Dial-A-Phone accepted a knocked down £9m offer to buy the entire business from Phones 4u this week, despite the fact that the owners were holding out for a price tag of around £60m two years ago.
The willingness to accept Phones 4u’s offer is believed to have increased by the impending increase in capital gains tax from 10% to 18% in April this year.
Phones 4u wants to keep running Dial-A-Phone without any interference but it is believed that Phones 4u will close down the Northampton distribution centre in the coming months, integrating the operation with its existing distribution centre in Stoke.
The massive cut in the company’s valuation is largely a result of a grim period of trading at Dial-A-Phone over the last two years as the contract volumes were driven down from a high of around 40,000 a month to less than 10,000.
Phones 4u CEO Tim Whiting was cleared to make the purchase from private equity parent company Providence Equity Partners. A deal was concluded this week with Dial-A-Phone’s joint owners Richard Frank and Jonathan Beck.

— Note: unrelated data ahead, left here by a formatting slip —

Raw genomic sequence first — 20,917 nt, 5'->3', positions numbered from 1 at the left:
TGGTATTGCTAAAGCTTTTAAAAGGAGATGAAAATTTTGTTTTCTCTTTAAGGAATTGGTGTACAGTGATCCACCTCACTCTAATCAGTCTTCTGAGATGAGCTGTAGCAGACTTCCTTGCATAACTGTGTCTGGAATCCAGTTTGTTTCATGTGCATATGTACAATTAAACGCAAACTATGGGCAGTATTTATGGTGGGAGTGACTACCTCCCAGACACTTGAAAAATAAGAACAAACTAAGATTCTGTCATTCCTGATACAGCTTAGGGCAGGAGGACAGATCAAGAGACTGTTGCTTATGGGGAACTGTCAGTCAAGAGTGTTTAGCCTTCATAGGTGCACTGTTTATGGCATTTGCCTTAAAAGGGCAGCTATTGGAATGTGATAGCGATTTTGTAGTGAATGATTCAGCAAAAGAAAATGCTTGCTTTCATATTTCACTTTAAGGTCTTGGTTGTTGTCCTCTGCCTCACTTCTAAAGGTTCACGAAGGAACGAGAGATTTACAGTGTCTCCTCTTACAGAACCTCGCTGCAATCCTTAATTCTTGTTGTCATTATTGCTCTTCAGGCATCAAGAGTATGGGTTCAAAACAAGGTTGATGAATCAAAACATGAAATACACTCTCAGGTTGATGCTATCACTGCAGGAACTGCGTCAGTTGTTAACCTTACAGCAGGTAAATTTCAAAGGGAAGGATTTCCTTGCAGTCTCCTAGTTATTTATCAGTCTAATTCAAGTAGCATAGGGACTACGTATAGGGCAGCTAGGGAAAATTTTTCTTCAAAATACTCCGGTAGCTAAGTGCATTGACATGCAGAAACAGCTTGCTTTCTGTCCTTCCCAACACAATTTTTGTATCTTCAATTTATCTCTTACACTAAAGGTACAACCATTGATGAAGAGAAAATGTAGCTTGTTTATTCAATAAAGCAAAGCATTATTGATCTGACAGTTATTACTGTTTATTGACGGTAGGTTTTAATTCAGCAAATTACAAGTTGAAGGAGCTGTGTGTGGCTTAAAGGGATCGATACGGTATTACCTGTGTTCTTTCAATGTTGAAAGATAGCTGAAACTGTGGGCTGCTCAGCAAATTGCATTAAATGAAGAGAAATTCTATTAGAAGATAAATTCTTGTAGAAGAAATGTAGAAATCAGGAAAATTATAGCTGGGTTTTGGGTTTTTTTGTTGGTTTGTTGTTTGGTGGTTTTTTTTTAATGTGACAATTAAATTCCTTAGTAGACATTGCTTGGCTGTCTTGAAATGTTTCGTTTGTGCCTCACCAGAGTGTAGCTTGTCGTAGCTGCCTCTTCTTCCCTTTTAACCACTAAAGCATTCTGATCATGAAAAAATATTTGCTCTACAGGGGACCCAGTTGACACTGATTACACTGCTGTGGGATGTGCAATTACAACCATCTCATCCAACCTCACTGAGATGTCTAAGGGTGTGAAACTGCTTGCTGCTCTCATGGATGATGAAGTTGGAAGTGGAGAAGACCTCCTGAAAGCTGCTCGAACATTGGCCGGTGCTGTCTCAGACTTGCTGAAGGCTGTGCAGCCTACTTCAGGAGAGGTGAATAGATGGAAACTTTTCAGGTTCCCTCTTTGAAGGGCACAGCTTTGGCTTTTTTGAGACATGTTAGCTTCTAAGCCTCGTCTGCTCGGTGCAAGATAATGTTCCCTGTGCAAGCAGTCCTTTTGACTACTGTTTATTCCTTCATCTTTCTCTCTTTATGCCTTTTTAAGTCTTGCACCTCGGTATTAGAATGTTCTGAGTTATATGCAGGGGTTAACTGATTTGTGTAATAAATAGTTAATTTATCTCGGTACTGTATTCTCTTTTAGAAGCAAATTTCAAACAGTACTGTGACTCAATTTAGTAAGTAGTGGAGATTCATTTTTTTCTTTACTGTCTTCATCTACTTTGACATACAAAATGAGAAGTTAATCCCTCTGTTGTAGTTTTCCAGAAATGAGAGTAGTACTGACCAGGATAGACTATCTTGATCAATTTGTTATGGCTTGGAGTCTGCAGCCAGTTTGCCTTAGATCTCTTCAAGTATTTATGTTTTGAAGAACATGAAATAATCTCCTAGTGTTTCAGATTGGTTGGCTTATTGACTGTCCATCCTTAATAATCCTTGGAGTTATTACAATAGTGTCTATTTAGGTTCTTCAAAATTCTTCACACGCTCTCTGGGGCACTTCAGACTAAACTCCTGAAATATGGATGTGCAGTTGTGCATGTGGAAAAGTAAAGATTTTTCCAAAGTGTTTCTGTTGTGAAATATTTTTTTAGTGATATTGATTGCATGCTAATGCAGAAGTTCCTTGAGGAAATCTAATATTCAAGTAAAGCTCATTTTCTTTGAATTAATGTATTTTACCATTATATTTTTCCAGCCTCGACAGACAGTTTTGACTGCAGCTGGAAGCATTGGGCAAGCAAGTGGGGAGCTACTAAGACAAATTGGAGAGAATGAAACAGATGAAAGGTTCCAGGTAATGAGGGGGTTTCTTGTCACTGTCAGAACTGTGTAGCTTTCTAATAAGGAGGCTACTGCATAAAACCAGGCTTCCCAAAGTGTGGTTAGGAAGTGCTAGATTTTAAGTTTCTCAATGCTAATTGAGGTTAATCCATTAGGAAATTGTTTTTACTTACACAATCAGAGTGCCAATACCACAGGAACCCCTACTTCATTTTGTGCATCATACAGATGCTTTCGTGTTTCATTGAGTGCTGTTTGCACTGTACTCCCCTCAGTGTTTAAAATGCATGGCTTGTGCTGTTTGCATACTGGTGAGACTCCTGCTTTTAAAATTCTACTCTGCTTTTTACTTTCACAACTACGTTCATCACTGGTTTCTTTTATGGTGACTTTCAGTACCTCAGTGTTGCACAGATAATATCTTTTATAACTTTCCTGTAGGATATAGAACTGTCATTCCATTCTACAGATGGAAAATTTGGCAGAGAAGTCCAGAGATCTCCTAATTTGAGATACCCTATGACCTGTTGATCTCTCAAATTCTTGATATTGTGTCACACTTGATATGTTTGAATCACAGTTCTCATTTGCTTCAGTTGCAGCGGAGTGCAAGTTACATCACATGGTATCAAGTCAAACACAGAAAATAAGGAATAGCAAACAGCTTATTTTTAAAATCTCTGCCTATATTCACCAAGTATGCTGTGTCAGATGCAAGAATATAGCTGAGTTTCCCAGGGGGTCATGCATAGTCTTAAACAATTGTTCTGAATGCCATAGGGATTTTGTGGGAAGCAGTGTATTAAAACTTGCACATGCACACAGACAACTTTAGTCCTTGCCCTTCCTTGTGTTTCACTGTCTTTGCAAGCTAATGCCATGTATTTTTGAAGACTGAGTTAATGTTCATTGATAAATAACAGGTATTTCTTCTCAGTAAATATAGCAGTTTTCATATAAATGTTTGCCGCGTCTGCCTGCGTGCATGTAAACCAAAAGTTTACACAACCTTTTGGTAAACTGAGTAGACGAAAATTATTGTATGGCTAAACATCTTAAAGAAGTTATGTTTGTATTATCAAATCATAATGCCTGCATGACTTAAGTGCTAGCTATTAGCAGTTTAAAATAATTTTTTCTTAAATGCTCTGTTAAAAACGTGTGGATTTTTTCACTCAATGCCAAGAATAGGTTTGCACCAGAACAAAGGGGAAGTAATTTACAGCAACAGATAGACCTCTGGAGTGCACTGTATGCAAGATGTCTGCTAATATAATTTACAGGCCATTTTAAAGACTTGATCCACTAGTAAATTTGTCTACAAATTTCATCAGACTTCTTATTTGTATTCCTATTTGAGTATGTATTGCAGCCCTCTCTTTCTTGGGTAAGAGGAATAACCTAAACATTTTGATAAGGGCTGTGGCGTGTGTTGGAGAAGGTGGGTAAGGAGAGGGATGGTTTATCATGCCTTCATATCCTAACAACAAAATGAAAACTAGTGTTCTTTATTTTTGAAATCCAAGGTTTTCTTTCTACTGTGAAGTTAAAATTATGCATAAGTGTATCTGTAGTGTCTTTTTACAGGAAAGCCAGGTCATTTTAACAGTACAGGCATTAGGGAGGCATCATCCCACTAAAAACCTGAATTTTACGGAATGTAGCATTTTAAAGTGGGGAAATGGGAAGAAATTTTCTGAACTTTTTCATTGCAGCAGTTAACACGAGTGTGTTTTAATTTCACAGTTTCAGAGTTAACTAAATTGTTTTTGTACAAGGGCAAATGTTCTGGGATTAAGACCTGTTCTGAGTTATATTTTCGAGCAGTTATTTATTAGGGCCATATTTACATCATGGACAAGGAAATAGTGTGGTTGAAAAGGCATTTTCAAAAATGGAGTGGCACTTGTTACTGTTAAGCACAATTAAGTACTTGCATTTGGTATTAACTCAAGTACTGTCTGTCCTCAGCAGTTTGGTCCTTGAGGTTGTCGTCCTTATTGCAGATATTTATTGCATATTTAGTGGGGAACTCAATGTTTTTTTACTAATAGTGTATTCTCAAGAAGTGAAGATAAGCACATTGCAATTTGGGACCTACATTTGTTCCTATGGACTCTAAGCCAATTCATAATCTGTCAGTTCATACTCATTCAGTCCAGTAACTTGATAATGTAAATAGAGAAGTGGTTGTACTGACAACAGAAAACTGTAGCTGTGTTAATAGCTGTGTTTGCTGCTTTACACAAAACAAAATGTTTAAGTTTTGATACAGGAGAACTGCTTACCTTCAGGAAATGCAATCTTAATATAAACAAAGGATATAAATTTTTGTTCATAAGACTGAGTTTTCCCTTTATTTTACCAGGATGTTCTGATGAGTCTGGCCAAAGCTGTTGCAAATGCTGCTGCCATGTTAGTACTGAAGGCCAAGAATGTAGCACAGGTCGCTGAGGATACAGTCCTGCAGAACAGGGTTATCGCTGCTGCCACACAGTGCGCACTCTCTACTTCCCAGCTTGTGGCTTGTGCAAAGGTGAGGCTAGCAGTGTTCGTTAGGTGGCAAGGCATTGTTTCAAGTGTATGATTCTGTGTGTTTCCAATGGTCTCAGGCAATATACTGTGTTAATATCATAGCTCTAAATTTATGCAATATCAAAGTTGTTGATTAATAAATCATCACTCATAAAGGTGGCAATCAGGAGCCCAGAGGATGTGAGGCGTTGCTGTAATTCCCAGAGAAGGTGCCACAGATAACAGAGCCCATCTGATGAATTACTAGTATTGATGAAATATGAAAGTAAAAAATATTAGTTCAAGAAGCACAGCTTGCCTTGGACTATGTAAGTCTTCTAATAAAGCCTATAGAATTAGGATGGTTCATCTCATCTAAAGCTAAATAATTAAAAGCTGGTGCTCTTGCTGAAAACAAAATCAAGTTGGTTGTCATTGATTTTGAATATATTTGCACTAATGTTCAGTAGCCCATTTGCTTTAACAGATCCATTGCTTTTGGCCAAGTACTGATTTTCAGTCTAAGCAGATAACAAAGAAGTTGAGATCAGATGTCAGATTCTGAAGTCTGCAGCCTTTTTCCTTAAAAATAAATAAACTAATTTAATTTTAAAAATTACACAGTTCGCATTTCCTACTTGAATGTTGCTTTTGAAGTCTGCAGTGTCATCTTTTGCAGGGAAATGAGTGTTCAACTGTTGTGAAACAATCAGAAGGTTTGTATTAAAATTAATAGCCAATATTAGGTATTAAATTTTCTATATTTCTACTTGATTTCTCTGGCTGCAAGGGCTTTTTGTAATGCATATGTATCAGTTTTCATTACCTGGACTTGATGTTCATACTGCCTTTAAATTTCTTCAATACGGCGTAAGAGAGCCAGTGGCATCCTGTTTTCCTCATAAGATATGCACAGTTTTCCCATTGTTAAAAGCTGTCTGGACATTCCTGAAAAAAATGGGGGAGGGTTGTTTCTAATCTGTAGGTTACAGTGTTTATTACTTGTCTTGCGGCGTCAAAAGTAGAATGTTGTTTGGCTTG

Dial-A-Phone and Phones 4u had similar market share of around 25% in 2005 before the online retailer quickly lost ground in the contract market after relentless pressure from Carphone Warehouse and its sister sites, e2Save and OneStopPhoneShop.
Phones 4u will now boost its sales as a group by using its Dial-A-Phone operation to spike contract sales for its key suppliers, Vodafone and Orange. Both of those networks have been virtually non-existent on Dial-A-Phone’s offers for over a year.
Operators such as 3, T-Mobile, Orange and Vodafone pulled away from the online giant in the last two years, privately citing the quality of customers Dial-A-Phone generated and negative sentiment towards cashback promotions.